What precisely thermal equilibrium implies in case of a semiconductor. One thing I know is that Fermi Level remains the same. But what other things does this implies, is there net current flow in case of a thermal equilibrium?
It's a fairly broad question so I'll try to cover the key points.
The "thermal equilibrium" is a special case of the "steady state" classification. A semiconductor is said to be in steady state when the generation and recombination rates are equal and current is constant.
Note that this holds true even for optical generation and any other conceivable type of generation. This means that when a semiconductor is in the steady state, the number of electrons and holes does not change throughout the semiconductor.
The special thing about thermal equilibrium is that the generation is due solely to the surrounding heat. This means that all the generation in the semiconductor is thermal generation. In addition, there is no current in a thermal equilibrium semiconductor.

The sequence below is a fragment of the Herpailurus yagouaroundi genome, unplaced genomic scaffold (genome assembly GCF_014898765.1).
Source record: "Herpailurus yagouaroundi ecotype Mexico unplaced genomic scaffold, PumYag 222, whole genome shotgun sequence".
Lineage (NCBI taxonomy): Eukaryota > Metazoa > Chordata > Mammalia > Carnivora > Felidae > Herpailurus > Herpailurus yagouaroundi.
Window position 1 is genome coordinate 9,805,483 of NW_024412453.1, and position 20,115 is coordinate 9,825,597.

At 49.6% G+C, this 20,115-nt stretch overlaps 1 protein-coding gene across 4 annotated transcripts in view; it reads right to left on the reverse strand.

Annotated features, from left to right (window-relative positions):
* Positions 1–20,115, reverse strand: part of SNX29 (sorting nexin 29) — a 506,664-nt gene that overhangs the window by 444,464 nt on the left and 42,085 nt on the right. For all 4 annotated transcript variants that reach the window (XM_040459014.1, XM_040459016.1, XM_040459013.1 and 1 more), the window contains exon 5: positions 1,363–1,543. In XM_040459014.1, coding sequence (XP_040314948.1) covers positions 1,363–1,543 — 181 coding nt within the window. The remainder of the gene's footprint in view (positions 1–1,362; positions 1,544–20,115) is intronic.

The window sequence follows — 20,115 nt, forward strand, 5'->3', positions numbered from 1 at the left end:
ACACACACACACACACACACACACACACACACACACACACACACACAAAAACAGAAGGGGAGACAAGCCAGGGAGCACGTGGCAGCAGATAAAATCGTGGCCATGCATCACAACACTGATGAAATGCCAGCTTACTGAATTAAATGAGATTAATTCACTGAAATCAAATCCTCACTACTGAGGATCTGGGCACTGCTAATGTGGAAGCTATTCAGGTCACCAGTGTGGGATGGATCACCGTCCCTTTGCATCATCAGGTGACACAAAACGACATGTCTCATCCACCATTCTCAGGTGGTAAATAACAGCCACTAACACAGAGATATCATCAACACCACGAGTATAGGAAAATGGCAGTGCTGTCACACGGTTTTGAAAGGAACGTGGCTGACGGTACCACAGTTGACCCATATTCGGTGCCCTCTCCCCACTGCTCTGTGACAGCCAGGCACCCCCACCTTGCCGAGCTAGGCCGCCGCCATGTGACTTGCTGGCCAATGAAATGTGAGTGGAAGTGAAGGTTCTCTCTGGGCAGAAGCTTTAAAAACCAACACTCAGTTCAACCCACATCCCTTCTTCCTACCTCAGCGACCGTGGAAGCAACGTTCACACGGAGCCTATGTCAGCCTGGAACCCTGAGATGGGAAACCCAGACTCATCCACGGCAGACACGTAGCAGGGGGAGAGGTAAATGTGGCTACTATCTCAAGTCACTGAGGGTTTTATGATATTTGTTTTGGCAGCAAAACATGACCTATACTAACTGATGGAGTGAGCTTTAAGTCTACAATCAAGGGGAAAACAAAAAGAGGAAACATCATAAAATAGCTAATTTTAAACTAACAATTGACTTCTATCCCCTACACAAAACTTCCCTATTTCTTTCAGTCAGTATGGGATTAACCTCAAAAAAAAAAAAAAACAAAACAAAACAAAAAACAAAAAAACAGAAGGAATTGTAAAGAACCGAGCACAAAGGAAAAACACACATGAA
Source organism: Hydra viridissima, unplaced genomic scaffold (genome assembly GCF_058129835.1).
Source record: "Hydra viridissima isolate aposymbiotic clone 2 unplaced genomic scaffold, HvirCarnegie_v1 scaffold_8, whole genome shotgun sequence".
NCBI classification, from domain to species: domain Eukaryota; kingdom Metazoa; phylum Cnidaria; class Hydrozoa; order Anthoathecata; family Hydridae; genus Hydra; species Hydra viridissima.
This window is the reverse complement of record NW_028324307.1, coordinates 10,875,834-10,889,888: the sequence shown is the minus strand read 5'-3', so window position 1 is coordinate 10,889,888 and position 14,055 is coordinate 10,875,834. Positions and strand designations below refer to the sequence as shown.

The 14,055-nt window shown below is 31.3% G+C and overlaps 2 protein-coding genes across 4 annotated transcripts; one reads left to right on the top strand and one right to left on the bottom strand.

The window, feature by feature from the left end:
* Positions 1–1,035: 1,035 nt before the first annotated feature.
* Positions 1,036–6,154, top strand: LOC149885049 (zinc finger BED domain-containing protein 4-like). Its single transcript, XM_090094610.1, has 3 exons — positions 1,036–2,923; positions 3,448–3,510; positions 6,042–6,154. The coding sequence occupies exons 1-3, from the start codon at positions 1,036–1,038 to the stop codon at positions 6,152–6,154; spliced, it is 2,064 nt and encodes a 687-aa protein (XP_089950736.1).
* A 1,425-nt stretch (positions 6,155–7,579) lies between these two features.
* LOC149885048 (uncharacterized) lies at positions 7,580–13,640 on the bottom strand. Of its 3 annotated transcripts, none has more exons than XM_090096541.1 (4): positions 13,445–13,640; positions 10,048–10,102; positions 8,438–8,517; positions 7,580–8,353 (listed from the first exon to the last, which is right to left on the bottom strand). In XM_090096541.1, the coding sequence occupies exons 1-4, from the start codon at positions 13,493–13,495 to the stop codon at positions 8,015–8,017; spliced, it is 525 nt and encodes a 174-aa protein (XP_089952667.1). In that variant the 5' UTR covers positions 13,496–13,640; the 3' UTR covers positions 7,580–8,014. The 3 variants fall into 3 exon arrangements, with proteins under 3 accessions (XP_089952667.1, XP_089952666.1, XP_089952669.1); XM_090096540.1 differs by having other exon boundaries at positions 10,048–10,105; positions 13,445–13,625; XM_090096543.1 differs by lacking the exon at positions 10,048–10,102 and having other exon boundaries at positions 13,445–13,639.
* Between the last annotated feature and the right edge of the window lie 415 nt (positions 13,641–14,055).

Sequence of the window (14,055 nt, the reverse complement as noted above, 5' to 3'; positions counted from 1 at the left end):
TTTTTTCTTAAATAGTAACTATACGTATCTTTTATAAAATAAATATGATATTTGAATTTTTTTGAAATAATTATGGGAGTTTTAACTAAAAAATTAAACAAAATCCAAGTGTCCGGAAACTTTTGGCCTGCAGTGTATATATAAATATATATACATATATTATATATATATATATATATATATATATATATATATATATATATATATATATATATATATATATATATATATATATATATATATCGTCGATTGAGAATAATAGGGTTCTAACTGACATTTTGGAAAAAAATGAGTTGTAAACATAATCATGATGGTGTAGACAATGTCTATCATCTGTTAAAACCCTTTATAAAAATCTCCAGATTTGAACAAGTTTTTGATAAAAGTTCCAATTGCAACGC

It is only in thermal equilibrium that we discuss Fermi levels. When a device is not in thermal equilibrium but is in steady state (with no current), we have what is called a "quasi-Fermi level" which is simply the Fermi level that would be computed if the non-equilibrium carrier concentration is taken into consideration instead.
It is worth noting though that an absence of band bending is not a necessary characteristic of thermal equilibrium. This can be seen in non-uniformly doped semiconductors where diffusion gradients lead to the creation of electric fields within the semiconductor and cause band bending. Despite this, since the diffusion and drift currents cancel out, the differentially doped semiconductor is still said to be at thermal equilibrium.